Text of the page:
Clearly, Brenly was right and since the ball was not hit by the glove, the point is moot. However, had the glove hit the ball and it was unintentional (which was clearly the case), Pujols would not have been penalized. When Lyons said that the penalty would be two bases, he confused the glove rule (7.05c) with the everything-else-rule (7.05d). Or possibly he thought of 7.05e which penalizes two bases for a thrown glove, but only on a throw ball, not a batted ball.
But enough of rules, the Yankees and Red Sox resume tonight at Fenway, which will surely be feted by the Zelasko-Kennedy dynamic duo. The Red Sox are still reeling from losing Curt Schilling to his ankle injury and of course there is no DL nor any roster changes during a series. Therefore, they will need to move Derek Lowe from the pen to start game five (against Mike Mussina who was tremendous in game one).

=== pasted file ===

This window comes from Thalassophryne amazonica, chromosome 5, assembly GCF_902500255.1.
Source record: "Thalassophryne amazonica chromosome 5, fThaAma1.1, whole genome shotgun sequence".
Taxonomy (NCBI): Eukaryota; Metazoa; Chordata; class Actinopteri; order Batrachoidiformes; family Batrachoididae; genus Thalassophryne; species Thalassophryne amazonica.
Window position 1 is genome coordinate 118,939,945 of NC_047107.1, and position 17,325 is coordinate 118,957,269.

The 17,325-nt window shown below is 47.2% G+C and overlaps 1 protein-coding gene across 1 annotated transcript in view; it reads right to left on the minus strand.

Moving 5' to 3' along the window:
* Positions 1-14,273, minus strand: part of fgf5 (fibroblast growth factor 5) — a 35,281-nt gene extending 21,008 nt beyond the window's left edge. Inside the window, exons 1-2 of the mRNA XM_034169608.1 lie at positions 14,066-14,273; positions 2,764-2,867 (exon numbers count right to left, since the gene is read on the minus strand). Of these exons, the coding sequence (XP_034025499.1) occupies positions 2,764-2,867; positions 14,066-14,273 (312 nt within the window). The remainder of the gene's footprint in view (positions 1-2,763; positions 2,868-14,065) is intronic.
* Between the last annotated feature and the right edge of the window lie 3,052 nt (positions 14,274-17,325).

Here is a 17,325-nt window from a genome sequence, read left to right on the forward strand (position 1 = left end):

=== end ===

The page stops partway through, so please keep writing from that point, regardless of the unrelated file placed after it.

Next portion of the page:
Then again, that game may not be necessary given how the first two have gone. The Yankees just announced that Orlando Hernandez is well enough to pitch game four against Tim Wakefield, who the Yankees hit well in a short relief appearance in game one. Tonight it's Kevin Brown still recuperating from losing a fight with a wall against Bronson Arroyo, who went from a four-year scrub to a decent number three pitcher this year.
Suddenly one of the Red Sox strengths, starting pitching, has evaporated overnight. The Yankees seem to have a distinct edge in each game going forward at least until the John Lieber-Pedro Martinez rematch in game six, should it come to that. The Yankees seem like huge favorites now, but that could always change.